Go back to the early 1900s and have a look at the "tailless" Dunne biplane. This designer very ingeniously realized wing twist (washout) is possible, making stalling characteristics much more benign, and, taking advantage of wing sweep to use lower AOA aft wing tips to pitch the nose down. This is the fore-runner of todays slats, which can be retracted in cruising flight to save drag.
Other early biplane designs did put the upper, forward wing at a higher AOA, as a stall safety measure, but now with two equally sized wings, one cannot be set to its most efficient AOA.
So, especially if you strive towards a higher aspect, more efficient wing, where do you put your pitch control? Traditionally, aft, taking advantage of the longer torque arm of the fuselage.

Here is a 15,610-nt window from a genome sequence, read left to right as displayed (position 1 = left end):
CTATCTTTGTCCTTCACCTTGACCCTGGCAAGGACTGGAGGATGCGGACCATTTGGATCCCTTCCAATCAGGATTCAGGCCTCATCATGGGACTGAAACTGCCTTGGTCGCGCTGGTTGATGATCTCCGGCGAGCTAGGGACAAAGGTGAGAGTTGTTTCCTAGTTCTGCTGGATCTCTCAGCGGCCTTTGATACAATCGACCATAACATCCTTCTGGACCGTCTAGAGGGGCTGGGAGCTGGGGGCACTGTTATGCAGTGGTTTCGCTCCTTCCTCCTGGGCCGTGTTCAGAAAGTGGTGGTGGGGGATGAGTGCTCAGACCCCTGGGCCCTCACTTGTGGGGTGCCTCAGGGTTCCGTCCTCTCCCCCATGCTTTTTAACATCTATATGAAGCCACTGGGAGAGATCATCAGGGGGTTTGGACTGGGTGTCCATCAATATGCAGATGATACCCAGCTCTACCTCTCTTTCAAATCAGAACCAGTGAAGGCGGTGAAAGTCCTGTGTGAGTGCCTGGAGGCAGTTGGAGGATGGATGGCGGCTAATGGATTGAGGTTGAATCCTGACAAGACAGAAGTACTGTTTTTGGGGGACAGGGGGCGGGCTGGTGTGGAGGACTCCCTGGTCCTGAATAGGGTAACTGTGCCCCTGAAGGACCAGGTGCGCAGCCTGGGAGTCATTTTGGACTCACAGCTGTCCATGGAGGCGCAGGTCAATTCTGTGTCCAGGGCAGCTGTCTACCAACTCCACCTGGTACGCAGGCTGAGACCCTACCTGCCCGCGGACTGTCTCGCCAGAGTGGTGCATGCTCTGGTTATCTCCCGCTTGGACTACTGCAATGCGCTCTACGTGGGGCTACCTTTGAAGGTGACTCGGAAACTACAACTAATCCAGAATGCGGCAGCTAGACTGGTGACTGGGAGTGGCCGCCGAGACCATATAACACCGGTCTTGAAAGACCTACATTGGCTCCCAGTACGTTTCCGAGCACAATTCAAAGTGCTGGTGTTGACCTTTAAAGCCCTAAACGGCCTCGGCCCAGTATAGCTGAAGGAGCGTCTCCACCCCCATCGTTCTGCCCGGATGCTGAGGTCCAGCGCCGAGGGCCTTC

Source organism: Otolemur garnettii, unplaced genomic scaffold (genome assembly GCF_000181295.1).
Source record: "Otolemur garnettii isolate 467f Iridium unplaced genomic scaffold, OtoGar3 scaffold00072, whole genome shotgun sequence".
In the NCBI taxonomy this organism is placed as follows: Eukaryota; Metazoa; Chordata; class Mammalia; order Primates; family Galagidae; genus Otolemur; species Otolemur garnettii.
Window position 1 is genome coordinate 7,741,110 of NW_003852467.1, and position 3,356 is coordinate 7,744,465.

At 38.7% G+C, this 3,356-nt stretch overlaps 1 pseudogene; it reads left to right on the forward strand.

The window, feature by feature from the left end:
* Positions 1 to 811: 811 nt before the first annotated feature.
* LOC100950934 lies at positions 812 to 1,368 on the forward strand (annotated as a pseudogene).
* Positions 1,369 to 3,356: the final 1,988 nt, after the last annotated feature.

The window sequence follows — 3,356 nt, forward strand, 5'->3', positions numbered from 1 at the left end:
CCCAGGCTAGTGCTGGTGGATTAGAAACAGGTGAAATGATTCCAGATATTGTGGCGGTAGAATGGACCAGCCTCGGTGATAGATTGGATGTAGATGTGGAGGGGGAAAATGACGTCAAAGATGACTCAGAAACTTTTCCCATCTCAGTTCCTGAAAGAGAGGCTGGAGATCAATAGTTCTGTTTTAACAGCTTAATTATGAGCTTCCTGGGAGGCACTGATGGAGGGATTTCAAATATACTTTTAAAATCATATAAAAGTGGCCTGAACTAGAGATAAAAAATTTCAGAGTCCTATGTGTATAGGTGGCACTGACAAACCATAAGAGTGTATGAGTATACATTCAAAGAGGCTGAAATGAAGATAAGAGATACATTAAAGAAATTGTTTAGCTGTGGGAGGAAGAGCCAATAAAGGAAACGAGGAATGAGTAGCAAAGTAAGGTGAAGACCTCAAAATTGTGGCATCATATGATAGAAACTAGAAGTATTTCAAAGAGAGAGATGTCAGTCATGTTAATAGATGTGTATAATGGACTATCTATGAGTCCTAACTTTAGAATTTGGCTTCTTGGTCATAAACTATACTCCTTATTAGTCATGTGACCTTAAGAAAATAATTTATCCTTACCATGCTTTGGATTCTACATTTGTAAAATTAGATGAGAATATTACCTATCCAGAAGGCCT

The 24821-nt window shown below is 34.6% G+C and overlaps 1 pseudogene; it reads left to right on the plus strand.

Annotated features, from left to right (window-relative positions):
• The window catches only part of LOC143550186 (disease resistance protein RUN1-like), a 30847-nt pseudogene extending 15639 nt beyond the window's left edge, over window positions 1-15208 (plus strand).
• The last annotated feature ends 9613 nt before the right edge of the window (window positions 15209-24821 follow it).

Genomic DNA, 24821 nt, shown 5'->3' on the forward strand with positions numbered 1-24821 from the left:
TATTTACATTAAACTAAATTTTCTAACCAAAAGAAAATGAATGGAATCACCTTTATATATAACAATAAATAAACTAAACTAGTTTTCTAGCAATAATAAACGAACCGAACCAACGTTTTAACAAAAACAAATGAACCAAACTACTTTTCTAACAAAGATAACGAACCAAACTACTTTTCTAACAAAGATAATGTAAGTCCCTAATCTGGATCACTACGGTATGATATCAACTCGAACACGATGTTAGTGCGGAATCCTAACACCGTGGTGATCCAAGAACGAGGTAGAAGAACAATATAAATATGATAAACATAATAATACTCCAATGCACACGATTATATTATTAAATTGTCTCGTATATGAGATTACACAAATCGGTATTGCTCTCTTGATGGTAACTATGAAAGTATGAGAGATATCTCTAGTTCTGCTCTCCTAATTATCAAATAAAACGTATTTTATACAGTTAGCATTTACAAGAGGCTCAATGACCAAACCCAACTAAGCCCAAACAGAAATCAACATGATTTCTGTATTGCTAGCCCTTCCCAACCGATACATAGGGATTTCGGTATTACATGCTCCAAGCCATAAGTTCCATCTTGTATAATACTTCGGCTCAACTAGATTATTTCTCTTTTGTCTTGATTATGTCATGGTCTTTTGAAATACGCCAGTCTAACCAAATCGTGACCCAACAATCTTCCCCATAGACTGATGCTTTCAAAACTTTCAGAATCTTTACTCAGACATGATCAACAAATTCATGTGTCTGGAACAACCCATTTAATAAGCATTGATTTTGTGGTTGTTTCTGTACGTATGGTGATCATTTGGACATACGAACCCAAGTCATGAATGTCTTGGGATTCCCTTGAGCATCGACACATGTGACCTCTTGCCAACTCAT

Birds deal with this issue by fanning their tails open at high AOA for pitch control, then folding them at cruise to save drag.
But where else could it go? Yes, forward! Leave the empennage on and put another control surface forward. Instead of having a bi-plane, a much smaller forward wing would serve for stall warning, passively dropping the nose (it would stall first).
So if you want tailless, you need something else to control pitch. Lower aspect, washout, placing trims and control surfaces closer to CG come at a price of lower stability and/or more drag.
Computers, which can trim several times a second, have made the reduction in size of passive pitch control "fins" possible, but their function remains critical for safety. Washout and/or slats do add drag, but make the aircraft much safer in low speed/high AOA flight.
So, how about bigger, retractable slats (for swept wing aircraft), or a "safety canard" for all.